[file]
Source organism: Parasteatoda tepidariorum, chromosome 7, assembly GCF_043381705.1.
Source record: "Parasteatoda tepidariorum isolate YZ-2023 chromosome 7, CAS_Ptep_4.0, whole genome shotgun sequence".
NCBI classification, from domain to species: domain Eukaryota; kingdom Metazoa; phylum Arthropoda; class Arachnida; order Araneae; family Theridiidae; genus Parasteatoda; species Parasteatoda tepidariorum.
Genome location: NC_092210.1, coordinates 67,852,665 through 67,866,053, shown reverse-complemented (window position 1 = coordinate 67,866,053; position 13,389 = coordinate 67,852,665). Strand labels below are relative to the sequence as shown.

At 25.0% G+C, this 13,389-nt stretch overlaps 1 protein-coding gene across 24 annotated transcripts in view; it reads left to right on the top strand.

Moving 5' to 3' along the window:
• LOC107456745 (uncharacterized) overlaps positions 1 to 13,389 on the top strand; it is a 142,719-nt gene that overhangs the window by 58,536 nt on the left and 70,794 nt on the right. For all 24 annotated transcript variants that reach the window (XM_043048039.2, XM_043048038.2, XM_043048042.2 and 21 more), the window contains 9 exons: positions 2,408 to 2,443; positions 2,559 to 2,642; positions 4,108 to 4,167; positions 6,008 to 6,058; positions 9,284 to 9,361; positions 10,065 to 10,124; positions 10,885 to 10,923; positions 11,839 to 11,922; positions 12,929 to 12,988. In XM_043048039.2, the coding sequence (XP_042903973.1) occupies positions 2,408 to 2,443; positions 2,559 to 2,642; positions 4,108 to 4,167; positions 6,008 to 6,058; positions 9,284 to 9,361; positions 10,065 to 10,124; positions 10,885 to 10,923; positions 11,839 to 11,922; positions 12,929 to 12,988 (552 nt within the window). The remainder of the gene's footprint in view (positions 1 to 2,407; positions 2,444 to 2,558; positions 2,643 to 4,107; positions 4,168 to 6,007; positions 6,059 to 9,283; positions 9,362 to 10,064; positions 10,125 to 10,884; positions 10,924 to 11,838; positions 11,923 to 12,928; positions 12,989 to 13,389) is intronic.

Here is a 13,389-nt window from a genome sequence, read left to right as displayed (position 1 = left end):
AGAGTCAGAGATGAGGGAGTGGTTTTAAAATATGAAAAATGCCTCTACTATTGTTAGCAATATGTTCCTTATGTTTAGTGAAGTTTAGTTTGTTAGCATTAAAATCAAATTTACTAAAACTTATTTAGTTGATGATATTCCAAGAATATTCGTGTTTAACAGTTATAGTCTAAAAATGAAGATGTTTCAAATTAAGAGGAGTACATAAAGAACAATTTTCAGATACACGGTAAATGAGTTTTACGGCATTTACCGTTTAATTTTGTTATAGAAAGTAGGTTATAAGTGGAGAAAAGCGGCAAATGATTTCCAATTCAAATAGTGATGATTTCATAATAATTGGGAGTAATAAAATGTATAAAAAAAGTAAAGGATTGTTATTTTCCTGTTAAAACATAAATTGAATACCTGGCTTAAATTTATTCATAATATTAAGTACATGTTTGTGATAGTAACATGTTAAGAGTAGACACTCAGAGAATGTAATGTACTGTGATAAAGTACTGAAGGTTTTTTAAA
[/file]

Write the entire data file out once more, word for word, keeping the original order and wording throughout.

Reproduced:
Source organism: Parasteatoda tepidariorum, chromosome 7, assembly GCF_043381705.1.
Source record: "Parasteatoda tepidariorum isolate YZ-2023 chromosome 7, CAS_Ptep_4.0, whole genome shotgun sequence".
NCBI classification, from domain to species: domain Eukaryota; kingdom Metazoa; phylum Arthropoda; class Arachnida; order Araneae; family Theridiidae; genus Parasteatoda; species Parasteatoda tepidariorum.
Genome location: NC_092210.1, coordinates 67,852,665 through 67,866,053, shown reverse-complemented (window position 1 = coordinate 67,866,053; position 13,389 = coordinate 67,852,665). Strand labels below are relative to the sequence as shown.

At 25.0% G+C, this 13,389-nt stretch overlaps 1 protein-coding gene across 24 annotated transcripts in view; it reads left to right on the top strand.

Moving 5' to 3' along the window:
• LOC107456745 (uncharacterized) overlaps positions 1 to 13,389 on the top strand; it is a 142,719-nt gene that overhangs the window by 58,536 nt on the left and 70,794 nt on the right. For all 24 annotated transcript variants that reach the window (XM_043048039.2, XM_043048038.2, XM_043048042.2 and 21 more), the window contains 9 exons: positions 2,408 to 2,443; positions 2,559 to 2,642; positions 4,108 to 4,167; positions 6,008 to 6,058; positions 9,284 to 9,361; positions 10,065 to 10,124; positions 10,885 to 10,923; positions 11,839 to 11,922; positions 12,929 to 12,988. In XM_043048039.2, the coding sequence (XP_042903973.1) occupies positions 2,408 to 2,443; positions 2,559 to 2,642; positions 4,108 to 4,167; positions 6,008 to 6,058; positions 9,284 to 9,361; positions 10,065 to 10,124; positions 10,885 to 10,923; positions 11,839 to 11,922; positions 12,929 to 12,988 (552 nt within the window). The remainder of the gene's footprint in view (positions 1 to 2,407; positions 2,444 to 2,558; positions 2,643 to 4,107; positions 4,168 to 6,007; positions 6,059 to 9,283; positions 9,362 to 10,064; positions 10,125 to 10,884; positions 10,924 to 11,838; positions 11,923 to 12,928; positions 12,989 to 13,389) is intronic.

Here is a 13,389-nt window from a genome sequence, read left to right as displayed (position 1 = left end):
AGAGTCAGAGATGAGGGAGTGGTTTTAAAATATGAAAAATGCCTCTACTATTGTTAGCAATATGTTCCTTATGTTTAGTGAAGTTTAGTTTGTTAGCATTAAAATCAAATTTACTAAAACTTATTTAGTTGATGATATTCCAAGAATATTCGTGTTTAACAGTTATAGTCTAAAAATGAAGATGTTTCAAATTAAGAGGAGTACATAAAGAACAATTTTCAGATACACGGTAAATGAGTTTTACGGCATTTACCGTTTAATTTTGTTATAGAAAGTAGGTTATAAGTGGAGAAAAGCGGCAAATGATTTCCAATTCAAATAGTGATGATTTCATAATAATTGGGAGTAATAAAATGTATAAAAAAAGTAAAGGATTGTTATTTTCCTGTTAAAACATAAATTGAATACCTGGCTTAAATTTATTCATAATATTAAGTACATGTTTGTGATAGTAACATGTTAAGAGTAGACACTCAGAGAATGTAATGTACTGTGATAAAGTACTGAAGGTTTTTTAAA